First page of Google hits - that was easy:

http://www.forbes.com/sites/frederickallen/2011/12/21/germany-builds-twice-as-many-cars-as-the-u-s-while-paying-its-auto-workers-twice-as-much/

2011: Volkswagen non-union in the US: $33.77 per hour total; of which $14.50 is pay.

2008: US UAW gets $70-$75/hr total compensation.
"
Once the historic provisions of last year’s four-year labor contract are fully implemented, the Big Three eventually will be paying their unionized workers an average of $40 to $45 per hour in wages and benefits, Mr. Cole told The Washington Times in an interview. That range is as low or lower than the wage-and-benefit package earned by workers at Toyota and Honda plants, he said."
http://www.washingtontimes.com/news/2008/nov/24/us-auto-industry-closing-great-divide-in-quality-w/?page=all

http://www.uaw.org/page/wages-and-labor-costs
 
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So it’s “garbage” if it’s a verifiable source, but it’s a “fact” if it’s coming from some blogger who misinterpreted what he read in the Times?

Does that mean Toledo’s closing down when the Jeep-China plant opens? ;)
 

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NO, it's garbage that you are attacking me for showing repeatable times (although I do admit I only linked to one), the costs to produce a vehicle, and that I believe it has contributed, but not the only reason, Chrysler and GM went bankrupt (there are many factors, this is just one big one), and that the cost of vehicles has increased much faster than the rest of inflation (lots of factors, labor cost is part of it), and that other people reporting the information that is verifiable is somehow my fault. I find it odd to attack the messenger and business accounting methods to show actual cost over time. It still comes down that the article (back on topic here) does not say what this freeze is all about, just that it is done to 8000 people, right?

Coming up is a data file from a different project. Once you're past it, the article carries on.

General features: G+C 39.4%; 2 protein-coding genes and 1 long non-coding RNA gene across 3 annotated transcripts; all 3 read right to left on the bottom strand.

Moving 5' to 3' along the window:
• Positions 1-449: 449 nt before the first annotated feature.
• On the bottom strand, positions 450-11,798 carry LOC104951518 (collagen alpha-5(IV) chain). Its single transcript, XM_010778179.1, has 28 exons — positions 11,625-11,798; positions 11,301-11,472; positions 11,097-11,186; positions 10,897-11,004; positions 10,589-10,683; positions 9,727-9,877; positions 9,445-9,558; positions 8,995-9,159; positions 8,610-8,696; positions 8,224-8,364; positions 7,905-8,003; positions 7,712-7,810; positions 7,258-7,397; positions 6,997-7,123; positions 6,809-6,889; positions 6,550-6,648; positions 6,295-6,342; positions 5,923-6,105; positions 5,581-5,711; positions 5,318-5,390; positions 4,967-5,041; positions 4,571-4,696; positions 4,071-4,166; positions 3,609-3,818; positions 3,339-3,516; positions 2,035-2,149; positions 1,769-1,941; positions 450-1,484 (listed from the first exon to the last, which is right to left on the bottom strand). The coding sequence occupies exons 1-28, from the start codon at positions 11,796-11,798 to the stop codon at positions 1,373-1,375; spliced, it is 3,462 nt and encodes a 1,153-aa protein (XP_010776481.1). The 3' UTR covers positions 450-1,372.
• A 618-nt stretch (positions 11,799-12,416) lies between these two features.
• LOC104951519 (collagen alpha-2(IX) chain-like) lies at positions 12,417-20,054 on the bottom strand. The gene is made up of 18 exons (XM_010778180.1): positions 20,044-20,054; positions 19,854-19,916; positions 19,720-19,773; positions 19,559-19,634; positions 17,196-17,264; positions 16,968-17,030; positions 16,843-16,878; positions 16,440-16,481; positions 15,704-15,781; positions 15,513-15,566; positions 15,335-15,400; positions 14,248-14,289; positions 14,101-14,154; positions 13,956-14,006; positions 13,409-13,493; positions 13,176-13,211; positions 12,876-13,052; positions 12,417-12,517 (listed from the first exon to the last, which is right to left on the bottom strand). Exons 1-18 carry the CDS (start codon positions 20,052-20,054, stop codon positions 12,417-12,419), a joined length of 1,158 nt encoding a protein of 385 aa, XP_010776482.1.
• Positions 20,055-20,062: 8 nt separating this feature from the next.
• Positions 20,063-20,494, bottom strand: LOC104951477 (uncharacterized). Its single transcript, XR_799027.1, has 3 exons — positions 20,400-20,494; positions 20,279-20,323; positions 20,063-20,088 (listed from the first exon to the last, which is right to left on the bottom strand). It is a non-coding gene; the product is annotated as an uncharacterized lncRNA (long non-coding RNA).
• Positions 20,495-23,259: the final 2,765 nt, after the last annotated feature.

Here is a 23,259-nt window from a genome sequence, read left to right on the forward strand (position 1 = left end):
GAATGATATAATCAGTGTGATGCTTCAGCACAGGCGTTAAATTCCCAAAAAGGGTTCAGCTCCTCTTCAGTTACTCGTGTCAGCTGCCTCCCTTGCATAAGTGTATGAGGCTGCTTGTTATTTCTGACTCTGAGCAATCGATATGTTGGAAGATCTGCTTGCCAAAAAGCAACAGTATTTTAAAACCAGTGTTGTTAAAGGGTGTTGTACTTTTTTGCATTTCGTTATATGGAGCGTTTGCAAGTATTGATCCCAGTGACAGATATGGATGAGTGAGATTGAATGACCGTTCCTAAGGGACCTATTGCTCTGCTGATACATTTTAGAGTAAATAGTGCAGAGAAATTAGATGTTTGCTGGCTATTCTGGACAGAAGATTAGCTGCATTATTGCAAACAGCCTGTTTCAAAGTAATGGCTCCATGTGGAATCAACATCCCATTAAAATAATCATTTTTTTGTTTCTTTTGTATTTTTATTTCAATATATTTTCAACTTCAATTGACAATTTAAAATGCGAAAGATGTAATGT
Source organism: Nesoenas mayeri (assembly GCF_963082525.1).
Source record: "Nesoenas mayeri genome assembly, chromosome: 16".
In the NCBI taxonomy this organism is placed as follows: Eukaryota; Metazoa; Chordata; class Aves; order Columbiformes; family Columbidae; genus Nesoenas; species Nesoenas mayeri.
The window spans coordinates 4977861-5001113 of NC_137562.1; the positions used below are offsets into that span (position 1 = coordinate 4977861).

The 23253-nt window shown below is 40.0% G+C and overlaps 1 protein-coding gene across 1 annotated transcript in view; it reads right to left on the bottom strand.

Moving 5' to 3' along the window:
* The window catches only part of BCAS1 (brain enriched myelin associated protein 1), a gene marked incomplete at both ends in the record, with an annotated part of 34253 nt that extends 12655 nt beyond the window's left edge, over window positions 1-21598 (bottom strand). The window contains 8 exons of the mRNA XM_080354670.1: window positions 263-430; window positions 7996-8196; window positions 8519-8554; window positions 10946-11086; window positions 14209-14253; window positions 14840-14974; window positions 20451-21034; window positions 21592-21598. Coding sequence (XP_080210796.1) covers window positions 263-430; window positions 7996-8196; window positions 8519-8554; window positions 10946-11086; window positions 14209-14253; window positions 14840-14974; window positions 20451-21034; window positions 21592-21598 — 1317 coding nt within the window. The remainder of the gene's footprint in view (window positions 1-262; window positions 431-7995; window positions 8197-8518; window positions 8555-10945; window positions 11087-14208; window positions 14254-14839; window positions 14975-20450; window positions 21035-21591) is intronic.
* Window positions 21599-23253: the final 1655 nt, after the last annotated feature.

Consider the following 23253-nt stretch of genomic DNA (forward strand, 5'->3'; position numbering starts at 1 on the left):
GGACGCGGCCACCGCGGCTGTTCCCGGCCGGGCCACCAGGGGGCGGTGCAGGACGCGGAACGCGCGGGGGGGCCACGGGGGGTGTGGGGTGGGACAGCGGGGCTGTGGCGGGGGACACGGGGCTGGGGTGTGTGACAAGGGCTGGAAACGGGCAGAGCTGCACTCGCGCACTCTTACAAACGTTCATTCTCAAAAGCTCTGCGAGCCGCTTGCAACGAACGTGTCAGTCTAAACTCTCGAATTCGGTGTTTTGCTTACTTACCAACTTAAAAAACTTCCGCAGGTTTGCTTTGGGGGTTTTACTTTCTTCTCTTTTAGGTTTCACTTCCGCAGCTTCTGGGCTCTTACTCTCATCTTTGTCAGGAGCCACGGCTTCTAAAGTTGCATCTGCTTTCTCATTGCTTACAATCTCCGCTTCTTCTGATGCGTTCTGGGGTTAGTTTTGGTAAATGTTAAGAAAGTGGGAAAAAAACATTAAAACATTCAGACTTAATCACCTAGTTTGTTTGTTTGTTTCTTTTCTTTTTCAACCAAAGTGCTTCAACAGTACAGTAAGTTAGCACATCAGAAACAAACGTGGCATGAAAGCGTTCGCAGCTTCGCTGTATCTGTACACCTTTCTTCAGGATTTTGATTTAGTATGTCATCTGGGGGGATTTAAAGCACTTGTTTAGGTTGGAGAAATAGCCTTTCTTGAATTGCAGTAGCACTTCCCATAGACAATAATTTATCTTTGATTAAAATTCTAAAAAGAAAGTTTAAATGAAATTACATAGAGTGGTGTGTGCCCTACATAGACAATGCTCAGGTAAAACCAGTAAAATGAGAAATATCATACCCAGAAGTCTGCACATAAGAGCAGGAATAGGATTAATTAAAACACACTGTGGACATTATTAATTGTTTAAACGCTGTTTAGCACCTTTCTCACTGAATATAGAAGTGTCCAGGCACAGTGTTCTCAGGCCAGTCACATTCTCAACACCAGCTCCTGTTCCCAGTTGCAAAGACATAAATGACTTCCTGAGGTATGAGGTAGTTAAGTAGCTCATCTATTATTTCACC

CEO pay to laborist costs have been widening more than 30 years, try centuries. Always has, always will, but blame the people responsible for it, not the CEO or the spread itself, because a prospective CEO doesn't step into a business and say pay my X or else, the Board of Directors can say, well, we have your application, don't call us, we'll call you. It's bargaining on the CEOs side, and beating the competition against having them having a more productive CEO (when they are good). Reducing the wage from the top down works for the benefit of all, but increasing the wages from the bottom up only makes it more difficult for those of us on the bottom to afford anything because accounting-wise, if all workers are paid $200K a year, that cost just gets passed on to the consumer and that doesn't do anything for any of us to be able to afford any product. Yes, it would be great to make close to what the CEO makes, but who could afford anything then?